New York’s ConEd pulling back on gas investments, saying they’re not the long-term solution

New York’s ConEd pulling back on gas investments, saying they’re not the long-term solution

December 31, 2020 wmubyfndfnts 0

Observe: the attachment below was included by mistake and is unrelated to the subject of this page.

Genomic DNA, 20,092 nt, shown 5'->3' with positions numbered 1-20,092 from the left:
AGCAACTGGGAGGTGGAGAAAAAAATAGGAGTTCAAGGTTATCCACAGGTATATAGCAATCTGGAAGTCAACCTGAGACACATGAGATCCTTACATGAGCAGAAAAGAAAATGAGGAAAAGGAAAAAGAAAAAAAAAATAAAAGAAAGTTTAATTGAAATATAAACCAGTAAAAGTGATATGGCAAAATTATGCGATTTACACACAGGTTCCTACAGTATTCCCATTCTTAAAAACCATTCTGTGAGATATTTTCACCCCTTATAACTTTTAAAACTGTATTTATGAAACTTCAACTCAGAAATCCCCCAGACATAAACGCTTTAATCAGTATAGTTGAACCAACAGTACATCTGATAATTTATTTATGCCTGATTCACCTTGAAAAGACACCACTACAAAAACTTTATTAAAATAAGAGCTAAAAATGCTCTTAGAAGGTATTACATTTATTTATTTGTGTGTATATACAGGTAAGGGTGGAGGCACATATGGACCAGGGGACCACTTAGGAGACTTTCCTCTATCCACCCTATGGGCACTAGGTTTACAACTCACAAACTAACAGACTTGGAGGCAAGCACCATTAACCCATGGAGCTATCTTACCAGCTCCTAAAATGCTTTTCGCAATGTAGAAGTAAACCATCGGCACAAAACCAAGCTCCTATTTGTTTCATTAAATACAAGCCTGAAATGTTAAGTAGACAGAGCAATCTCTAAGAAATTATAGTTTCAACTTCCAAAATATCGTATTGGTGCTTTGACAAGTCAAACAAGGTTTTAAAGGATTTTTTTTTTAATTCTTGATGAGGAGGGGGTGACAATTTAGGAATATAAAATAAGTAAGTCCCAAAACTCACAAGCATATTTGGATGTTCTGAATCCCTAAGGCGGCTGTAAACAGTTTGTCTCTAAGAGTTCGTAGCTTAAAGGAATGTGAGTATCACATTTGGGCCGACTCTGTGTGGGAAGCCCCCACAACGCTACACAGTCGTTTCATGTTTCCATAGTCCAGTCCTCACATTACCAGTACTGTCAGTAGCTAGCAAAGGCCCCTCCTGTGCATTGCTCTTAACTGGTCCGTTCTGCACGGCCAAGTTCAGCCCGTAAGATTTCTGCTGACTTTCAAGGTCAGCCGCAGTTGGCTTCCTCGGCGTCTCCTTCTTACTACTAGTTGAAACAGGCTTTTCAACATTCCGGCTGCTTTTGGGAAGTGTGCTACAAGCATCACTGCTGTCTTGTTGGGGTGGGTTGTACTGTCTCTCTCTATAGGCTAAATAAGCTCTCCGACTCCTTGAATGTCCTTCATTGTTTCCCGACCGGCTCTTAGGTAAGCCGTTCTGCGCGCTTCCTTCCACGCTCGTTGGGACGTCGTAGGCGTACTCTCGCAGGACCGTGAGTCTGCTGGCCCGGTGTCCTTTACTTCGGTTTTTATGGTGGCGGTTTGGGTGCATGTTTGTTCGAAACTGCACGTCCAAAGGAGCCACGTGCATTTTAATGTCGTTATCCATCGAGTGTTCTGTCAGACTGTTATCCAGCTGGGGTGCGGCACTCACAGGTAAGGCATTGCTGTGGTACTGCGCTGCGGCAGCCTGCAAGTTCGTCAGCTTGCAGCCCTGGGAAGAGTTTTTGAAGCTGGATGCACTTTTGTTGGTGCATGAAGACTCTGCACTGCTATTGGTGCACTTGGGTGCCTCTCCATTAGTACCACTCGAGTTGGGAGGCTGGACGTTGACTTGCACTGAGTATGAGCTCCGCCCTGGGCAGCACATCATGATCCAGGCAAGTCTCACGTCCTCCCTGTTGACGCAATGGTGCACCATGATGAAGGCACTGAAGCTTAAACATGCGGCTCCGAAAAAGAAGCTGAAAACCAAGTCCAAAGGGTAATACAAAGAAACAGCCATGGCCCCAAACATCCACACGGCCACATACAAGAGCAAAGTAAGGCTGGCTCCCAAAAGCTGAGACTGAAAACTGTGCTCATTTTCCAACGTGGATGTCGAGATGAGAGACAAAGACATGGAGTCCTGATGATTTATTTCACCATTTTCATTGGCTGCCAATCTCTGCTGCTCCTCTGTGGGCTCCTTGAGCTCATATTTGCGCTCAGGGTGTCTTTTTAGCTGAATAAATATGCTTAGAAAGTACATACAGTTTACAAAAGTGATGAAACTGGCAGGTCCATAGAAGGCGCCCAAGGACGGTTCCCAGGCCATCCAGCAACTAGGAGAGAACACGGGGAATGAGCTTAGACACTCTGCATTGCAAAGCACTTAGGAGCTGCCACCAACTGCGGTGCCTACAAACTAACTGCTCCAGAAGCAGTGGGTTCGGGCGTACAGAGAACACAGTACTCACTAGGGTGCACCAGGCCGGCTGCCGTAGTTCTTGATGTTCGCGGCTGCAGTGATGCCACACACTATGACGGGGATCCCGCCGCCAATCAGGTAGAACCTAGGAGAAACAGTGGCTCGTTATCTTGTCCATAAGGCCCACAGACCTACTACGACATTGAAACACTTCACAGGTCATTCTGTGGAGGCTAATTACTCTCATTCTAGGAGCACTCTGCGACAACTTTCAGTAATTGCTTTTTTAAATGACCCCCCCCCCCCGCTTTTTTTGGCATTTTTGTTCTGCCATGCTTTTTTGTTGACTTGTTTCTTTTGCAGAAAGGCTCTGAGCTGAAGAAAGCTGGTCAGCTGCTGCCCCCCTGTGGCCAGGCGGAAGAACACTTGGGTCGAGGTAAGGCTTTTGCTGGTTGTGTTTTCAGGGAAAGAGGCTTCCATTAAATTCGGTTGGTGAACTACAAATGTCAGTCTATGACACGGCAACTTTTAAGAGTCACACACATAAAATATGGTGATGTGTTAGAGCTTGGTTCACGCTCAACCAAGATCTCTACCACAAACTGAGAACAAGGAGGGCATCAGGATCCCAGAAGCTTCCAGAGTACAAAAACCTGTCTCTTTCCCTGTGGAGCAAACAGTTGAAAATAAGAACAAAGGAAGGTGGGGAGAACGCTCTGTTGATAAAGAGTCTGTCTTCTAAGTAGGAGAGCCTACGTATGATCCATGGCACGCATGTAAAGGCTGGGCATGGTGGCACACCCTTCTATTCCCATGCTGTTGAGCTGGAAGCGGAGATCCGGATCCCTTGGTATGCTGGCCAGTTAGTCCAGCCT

first_imgNew York’s ConEd pulling back on gas investments, saying they’re not the long-term solution FacebookTwitterLinkedInEmailPrint分享S&P Global Market Intelligence ($):Consolidated Edison Inc. will no longer invest in long-haul natural gas pipelines and may sell its existing portfolio, the company said just days after outlining plans for adopting alternative energy technology.“I don’t expect we’ll be making any further investments in those types of gas transmission assets,” Chairman, President and CEO John McAvoy said during an Aug. 26 investor presentation about environmental, social and governance issues.The executive made the observation after being asked about the utility’s stakes in the Stagecoach Pipeline & Storage Co. LLC joint venture with Crestwood Equity Partners LP and the Equitrans Midstream Corp.-led Mountain Valley Pipeline LLC. ConEd “certainly would” also consider monetizing those assets, McAvoy added.“We made those investments five to seven years ago, and at that time we — and frankly many others — viewed natural gas as having a fairly large role in the transition to the clean energy economy,” McAvoy said. “That view has largely changed, and natural gas, while it can provide emissions reductions, is no longer … part of the longer-term view,” particularly in the U.S. Northeast where state regulators have blocked pipeline projects.ConEd is one of several utilities looking to ramp up their renewable energy footprint as cracks appear in the role of natural gas as a bridge fuel between hydrocarbons and cleaner forms of energy. As of mid-July, 13 of the 30 largest U.S. publicly traded electric and gas utilities had set goals to achieve either zero or net-zero greenhouse gas emissions by 2050 or earlier or have set a goal of 100% clean electricity. At least 10 plan to reduce emissions of greenhouse gases, primarily methane, from their gas distribution and retail sales operations. Many of these efforts involve replacing older gas delivery pipelines.Dominion Energy Inc., which is targeting net-zero emissions by 2050, recently agreed to sell its gas transmission and storage business to Berkshire Hathaway Energy for over $9.7 billion. A driving force behind that decision was Virginia’s Clean Energy Economy Act enacted in April, according to Dennis Sperduto, principal analyst with Regulatory Research Associates, a group within S&P Global Market Intelligence.[Allison Good]More ($): ConEd may sell pipeline stakes as it reconsiders gas transmission investmentslast_img

 

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